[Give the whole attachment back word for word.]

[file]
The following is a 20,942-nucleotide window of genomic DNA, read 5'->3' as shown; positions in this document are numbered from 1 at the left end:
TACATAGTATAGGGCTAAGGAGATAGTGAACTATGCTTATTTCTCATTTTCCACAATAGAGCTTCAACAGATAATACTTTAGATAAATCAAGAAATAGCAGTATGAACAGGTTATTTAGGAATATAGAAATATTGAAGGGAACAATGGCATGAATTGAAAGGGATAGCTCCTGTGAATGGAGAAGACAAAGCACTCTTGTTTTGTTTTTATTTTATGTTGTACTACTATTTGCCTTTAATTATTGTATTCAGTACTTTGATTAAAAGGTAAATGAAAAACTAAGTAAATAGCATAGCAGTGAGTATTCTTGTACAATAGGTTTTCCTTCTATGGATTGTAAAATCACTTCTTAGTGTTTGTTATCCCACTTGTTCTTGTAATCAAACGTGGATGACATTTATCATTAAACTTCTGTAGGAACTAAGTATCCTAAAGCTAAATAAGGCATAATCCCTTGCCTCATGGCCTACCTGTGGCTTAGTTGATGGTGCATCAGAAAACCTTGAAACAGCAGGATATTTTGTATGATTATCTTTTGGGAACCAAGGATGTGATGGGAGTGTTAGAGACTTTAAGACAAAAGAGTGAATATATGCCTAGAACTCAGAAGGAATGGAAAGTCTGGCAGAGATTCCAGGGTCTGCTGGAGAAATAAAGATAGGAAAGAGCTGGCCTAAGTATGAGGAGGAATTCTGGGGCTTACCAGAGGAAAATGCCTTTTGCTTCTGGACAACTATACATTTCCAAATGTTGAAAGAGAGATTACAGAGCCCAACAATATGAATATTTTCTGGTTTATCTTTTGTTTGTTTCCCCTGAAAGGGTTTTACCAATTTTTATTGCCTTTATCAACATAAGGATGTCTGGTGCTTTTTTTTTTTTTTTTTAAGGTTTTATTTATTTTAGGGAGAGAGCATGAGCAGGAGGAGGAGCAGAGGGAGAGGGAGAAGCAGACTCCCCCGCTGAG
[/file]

The following is a 20,942-nucleotide window of genomic DNA, read 5'->3' as shown; positions in this document are numbered from 1 at the left end:
TACATAGTATAGGGCTAAGGAGATAGTGAACTATGCTTATTTCTCATTTTCCACAATAGAGCTTCAACAGATAATACTTTAGATAAATCAAGAAATAGCAGTATGAACAGGTTATTTAGGAATATAGAAATATTGAAGGGAACAATGGCATGAATTGAAAGGGATAGCTCCTGTGAATGGAGAAGACAAAGCACTCTTGTTTTGTTTTTATTTTATGTTGTACTACTATTTGCCTTTAATTATTGTATTCAGTACTTTGATTAAAAGGTAAATGAAAAACTAAGTAAATAGCATAGCAGTGAGTATTCTTGTACAATAGGTTTTCCTTCTATGGATTGTAAAATCACTTCTTAGTGTTTGTTATCCCACTTGTTCTTGTAATCAAACGTGGATGACATTTATCATTAAACTTCTGTAGGAACTAAGTATCCTAAAGCTAAATAAGGCATAATCCCTTGCCTCATGGCCTACCTGTGGCTTAGTTGATGGTGCATCAGAAAACCTTGAAACAGCAGGATATTTTGTATGATTATCTTTTGGGAACCAAGGATGTGATGGGAGTGTTAGAGACTTTAAGACAAAAGAGTGAATATATGCCTAGAACTCAGAAGGAATGGAAAGTCTGGCAGAGATTCCAGGGTCTGCTGGAGAAATAAAGATAGGAAAGAGCTGGCCTAAGTATGAGGAGGAATTCTGGGGCTTACCAGAGGAAAATGCCTTTTGCTTCTGGACAACTATACATTTCCAAATGTTGAAAGAGAGATTACAGAGCCCAACAATATGAATATTTTCTGGTTTATCTTTTGTTTGTTTCCCCTGAAAGGGTTTTACCAATTTTTATTGCCTTTATCAACATAAGGATGTCTGGTGCTTTTTTTTTTTTTTTTTAAGGTTTTATTTATTTTAGGGAGAGAGCATGAGCAGGAGGAGGAGCAGAGGGAGAGGGAGAAGCAGACTCCCCCGCTGAG